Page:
Long-Horizon Abnormal Performance after Seos Revisited: An Asset Allocation Perspective
51 Pages Posted: 3 Dec 2002
Date Written: October 9, 2002
We re-visit the long-horizon underperformance following seasoned equity offerings (SEOs) from an asset allocation perspective. We focus on the economic value, to a mean-variance investor, of investing in a SEO portfolio relative to a set of benchmark portfolios. As a result, we are able to avoid some of the difficulties associated with statistical inference in traditional long-horizon event study methods. Our main results are as follows. Using UK data on SEOs from 1989-1997, we find that, for a mean-variance investor, investing in a SEO portfolio does not lead to a statistically or economically significant enlargement in the investment opportunity set relative to a set of benchmark portfolios. Our results do not change when we relax the assumption of normality of the returns and use GMM-based tests. Second, in contrast to results using event-time and calendar-time abnormal returns, we find no evidence of abnormal performance of the SEO portfolios relative to a set of characteristic based benchmark portfolios using mean-variance intersection tests. Finally, we find similar results even when we allow for time-varying expected returns by incorporating conditioning information. Overall we find that, from an asset allocation perspective, the extent of long-horizon underperformance after SEOs may be overstated.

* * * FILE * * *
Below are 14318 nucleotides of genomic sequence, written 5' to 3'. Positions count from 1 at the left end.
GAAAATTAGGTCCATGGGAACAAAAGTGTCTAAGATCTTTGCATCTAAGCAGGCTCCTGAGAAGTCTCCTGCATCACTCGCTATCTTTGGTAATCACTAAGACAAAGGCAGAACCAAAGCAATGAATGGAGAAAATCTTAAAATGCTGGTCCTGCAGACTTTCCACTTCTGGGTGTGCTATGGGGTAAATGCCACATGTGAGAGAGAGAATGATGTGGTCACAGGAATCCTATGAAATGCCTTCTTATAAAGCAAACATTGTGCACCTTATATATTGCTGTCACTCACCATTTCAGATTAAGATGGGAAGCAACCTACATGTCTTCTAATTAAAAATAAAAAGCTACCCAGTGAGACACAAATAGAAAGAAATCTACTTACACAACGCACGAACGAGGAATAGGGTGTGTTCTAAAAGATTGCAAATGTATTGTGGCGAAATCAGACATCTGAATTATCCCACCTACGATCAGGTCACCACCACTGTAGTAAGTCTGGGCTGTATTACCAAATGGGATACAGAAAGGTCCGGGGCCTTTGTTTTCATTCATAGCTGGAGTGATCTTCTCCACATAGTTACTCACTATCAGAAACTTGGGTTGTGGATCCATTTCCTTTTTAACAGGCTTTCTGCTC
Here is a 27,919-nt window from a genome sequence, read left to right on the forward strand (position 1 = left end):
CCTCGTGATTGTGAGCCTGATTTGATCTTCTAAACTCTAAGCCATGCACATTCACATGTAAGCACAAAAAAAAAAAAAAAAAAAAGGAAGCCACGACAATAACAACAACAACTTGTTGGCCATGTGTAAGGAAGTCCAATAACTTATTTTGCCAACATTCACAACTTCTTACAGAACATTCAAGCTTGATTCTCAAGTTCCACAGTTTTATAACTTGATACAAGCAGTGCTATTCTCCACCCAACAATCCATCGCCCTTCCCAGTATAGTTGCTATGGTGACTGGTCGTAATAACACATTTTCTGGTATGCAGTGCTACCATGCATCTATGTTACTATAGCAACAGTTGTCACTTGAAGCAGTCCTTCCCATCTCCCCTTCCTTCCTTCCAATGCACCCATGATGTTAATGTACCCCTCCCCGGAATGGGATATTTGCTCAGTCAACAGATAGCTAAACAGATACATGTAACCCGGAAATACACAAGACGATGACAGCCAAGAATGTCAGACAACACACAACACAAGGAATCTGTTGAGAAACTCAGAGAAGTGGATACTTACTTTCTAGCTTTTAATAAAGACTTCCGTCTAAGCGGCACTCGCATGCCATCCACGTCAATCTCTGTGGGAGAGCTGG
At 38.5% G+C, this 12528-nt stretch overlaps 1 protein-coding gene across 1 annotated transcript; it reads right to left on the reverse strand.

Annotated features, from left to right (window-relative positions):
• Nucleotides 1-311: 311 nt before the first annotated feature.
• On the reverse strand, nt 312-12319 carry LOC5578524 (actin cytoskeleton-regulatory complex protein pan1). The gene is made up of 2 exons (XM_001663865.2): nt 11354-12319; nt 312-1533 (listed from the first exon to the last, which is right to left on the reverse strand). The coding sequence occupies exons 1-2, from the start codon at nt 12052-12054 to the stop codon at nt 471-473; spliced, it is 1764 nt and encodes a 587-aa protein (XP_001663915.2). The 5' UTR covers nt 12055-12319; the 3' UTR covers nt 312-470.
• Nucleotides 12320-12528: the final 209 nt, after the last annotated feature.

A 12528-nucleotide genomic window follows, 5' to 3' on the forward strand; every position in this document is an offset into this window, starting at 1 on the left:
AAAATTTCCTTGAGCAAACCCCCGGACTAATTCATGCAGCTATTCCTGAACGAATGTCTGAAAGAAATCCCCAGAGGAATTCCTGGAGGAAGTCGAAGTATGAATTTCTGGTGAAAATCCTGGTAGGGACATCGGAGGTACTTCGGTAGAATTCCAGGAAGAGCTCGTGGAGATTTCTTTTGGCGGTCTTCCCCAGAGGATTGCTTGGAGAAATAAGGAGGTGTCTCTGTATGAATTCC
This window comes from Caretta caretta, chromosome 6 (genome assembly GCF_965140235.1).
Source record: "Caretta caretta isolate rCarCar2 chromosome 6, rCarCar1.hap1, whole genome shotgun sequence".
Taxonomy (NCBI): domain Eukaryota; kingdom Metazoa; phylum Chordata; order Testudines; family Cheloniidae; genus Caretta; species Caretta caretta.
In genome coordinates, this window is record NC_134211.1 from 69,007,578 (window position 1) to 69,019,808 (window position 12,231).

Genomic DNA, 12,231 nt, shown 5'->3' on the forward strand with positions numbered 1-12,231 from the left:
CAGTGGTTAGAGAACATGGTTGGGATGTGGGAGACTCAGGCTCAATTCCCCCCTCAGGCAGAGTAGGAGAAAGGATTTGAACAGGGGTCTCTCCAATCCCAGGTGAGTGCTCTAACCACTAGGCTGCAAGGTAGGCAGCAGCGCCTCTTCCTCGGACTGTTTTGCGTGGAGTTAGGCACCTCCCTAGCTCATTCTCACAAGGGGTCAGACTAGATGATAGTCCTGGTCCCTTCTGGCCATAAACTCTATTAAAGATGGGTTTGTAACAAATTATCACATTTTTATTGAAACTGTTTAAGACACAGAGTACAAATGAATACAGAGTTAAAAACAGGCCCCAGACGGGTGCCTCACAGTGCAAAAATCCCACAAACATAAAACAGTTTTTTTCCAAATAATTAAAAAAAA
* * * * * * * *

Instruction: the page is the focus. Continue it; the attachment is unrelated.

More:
Keywords: Long-Horizon Abnormal Performance, Seasoned Equity Offerings, Mean-Variance Spanning and Intersection, Asset Allocation, Stochastic Discount Factor
JEL Classification: G12, G14, G30
Suggested Citation: Suggested Citation